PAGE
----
On April 15, 2011, a day that has been dubbed “Black Friday” in the poker community, the DOJ shut down the American operations of three major sites: PokerStars, Full Tilt Poker, and Ultimate Bet.
Michael Kaplan has an update on the story:
In January of this year, Full Tilt and the DOJ worked out an arrangement in which the DOJ took ownership of Full Tilt with the intention of selling it to raise funds to pay back American players. Seven months later, on July 31, PokerStars purchased Full Tilt from the DOJ. Businessweek estimated that the transaction would make $547 million for the U.S. government. At the time, the DOJ vowed to reimburse Full Tilt’s U.S. players; Stars said that it would take responsibility for returning $184 million to non-American customers.
PokerStars followed through on its end of the deal and recently relaunched the Full Tilt site outside of the U.S.
So has the DOJ paid the U.S. players? Of course not.
According to Steven L. Kessler, an attorney based in New York City who specializes in forfeiture law…“In one of its publications [the 'National Asset Forfeiture Strategic Plan 2008–2012'], the government talks about bringing in $2 billion in forfeitures and returning only $700 million.” Recouping Full Tilt funds will be “a long, drawn-out process to the point that you will need to be out five or six or seven figures for it to be worth pursuing. The system is set up so that you are discouraged from going after your money….Plus, look at what you’re exposing to get back what belongs to you. You have to wonder if it will turn into a tax case.”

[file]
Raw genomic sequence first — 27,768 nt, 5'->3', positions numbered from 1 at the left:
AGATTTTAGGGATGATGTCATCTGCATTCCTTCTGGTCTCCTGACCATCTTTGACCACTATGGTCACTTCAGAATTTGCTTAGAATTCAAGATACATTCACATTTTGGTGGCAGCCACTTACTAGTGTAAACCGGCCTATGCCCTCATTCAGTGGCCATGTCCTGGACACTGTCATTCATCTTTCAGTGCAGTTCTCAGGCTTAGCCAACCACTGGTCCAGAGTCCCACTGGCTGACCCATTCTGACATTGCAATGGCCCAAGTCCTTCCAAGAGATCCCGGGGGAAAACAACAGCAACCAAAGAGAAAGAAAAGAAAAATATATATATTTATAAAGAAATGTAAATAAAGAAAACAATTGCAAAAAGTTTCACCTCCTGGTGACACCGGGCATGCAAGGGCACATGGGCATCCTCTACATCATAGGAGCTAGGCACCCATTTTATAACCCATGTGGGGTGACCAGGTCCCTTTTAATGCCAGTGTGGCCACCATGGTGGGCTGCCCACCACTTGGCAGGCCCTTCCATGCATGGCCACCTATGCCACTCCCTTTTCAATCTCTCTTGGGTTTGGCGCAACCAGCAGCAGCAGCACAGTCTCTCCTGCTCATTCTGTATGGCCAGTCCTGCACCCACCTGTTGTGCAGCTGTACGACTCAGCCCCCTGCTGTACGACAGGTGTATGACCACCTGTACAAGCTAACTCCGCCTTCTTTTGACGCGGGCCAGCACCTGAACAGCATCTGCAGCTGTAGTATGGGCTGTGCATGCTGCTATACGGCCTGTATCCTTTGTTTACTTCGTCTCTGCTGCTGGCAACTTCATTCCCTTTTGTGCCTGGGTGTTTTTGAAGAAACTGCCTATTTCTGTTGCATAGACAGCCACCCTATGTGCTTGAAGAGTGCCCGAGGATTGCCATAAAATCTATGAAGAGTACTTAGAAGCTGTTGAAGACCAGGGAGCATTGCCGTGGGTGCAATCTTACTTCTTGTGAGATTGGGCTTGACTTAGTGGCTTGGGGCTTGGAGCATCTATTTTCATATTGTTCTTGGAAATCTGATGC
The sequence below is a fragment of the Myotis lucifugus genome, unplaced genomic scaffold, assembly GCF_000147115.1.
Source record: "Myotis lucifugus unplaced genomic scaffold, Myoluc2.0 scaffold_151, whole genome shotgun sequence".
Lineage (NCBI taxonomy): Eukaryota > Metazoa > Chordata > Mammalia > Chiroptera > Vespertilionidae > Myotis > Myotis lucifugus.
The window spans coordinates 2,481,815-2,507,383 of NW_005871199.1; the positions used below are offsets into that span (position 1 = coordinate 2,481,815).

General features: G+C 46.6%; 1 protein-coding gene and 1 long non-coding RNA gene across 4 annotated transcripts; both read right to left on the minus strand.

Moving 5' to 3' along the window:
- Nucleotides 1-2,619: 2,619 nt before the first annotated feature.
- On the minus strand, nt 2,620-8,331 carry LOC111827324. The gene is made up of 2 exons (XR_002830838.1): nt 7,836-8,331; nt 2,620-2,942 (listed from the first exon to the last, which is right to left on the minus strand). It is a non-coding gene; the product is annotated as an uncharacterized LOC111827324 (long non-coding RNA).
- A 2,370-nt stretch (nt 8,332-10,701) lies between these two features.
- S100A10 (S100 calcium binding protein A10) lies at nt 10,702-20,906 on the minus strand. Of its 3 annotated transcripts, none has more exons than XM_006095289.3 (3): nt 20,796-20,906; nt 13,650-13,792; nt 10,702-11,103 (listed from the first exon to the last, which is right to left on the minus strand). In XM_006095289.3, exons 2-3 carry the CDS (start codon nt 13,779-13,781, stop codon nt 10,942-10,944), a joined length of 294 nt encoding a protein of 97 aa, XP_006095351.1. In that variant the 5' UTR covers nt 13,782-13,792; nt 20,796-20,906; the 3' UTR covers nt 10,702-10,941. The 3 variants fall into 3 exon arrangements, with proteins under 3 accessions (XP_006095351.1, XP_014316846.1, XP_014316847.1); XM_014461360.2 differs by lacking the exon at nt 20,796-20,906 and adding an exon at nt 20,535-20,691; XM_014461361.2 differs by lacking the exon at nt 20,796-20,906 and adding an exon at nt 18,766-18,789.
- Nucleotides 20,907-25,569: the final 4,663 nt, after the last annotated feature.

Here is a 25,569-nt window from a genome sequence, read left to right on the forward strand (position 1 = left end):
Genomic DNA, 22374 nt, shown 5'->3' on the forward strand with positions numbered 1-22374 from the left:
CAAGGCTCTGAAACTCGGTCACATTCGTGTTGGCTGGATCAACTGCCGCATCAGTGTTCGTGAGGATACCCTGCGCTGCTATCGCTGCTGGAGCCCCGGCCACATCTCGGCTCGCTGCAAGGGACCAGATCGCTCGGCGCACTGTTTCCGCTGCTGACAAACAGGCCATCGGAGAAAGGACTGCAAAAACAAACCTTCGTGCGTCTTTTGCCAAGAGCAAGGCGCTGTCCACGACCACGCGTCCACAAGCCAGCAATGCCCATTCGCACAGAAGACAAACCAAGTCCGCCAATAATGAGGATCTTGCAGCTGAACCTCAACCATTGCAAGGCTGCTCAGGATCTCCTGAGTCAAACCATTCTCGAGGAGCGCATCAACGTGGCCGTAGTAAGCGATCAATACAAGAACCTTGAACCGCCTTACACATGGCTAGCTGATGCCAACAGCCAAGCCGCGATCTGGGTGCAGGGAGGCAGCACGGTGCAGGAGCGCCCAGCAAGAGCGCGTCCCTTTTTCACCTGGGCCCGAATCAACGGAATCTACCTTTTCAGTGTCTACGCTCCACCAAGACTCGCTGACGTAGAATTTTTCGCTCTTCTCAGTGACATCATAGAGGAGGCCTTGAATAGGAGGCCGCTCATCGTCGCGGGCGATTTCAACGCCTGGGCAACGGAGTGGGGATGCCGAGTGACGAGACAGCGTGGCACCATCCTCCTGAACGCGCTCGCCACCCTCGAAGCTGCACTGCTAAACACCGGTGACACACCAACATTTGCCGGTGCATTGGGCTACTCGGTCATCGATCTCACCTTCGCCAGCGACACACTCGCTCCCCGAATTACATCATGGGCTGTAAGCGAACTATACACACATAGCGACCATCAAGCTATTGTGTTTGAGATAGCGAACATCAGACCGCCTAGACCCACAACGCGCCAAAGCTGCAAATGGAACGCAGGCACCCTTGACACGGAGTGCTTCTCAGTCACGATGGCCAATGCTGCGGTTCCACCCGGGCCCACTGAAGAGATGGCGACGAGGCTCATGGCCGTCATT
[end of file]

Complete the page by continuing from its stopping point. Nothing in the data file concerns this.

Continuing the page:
In other words, as in other asset forfeiture cases, the government is grabbing up property and keeping as much as it can for its own coffers. Even if some of these sites were fraudulent, one wonders if the players would not have better off without government “protection.”
The full article also includes a good markets in everything item.
Hat tip: Ben Mathis-Lilley.